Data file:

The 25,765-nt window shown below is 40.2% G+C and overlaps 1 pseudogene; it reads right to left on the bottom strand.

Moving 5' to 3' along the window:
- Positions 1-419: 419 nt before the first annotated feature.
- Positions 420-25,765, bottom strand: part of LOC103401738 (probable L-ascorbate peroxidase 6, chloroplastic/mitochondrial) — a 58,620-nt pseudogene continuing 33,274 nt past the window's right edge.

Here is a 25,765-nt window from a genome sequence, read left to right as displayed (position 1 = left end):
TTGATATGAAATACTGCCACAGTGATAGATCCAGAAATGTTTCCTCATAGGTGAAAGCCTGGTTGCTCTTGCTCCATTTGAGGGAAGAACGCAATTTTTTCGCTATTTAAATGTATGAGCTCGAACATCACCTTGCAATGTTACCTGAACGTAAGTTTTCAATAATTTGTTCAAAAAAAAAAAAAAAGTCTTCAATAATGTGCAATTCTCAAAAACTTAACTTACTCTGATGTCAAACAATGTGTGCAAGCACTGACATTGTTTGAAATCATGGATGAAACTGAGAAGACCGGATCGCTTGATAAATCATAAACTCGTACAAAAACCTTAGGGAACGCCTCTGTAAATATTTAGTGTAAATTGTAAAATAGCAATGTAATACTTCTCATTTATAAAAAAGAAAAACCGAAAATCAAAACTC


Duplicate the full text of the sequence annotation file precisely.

The 25,765-nt window shown below is 40.2% G+C and overlaps 1 pseudogene; it reads right to left on the bottom strand.

Moving 5' to 3' along the window:
- Positions 1-419: 419 nt before the first annotated feature.
- Positions 420-25,765, bottom strand: part of LOC103401738 (probable L-ascorbate peroxidase 6, chloroplastic/mitochondrial) — a 58,620-nt pseudogene continuing 33,274 nt past the window's right edge.

Here is a 25,765-nt window from a genome sequence, read left to right as displayed (position 1 = left end):
TTGATATGAAATACTGCCACAGTGATAGATCCAGAAATGTTTCCTCATAGGTGAAAGCCTGGTTGCTCTTGCTCCATTTGAGGGAAGAACGCAATTTTTTCGCTATTTAAATGTATGAGCTCGAACATCACCTTGCAATGTTACCTGAACGTAAGTTTTCAATAATTTGTTCAAAAAAAAAAAAAAAGTCTTCAATAATGTGCAATTCTCAAAAACTTAACTTACTCTGATGTCAAACAATGTGTGCAAGCACTGACATTGTTTGAAATCATGGATGAAACTGAGAAGACCGGATCGCTTGATAAATCATAAACTCGTACAAAAACCTTAGGGAACGCCTCTGTAAATATTTAGTGTAAATTGTAAAATAGCAATGTAATACTTCTCATTTATAAAAAAGAAAAACCGAAAATCAAAACTC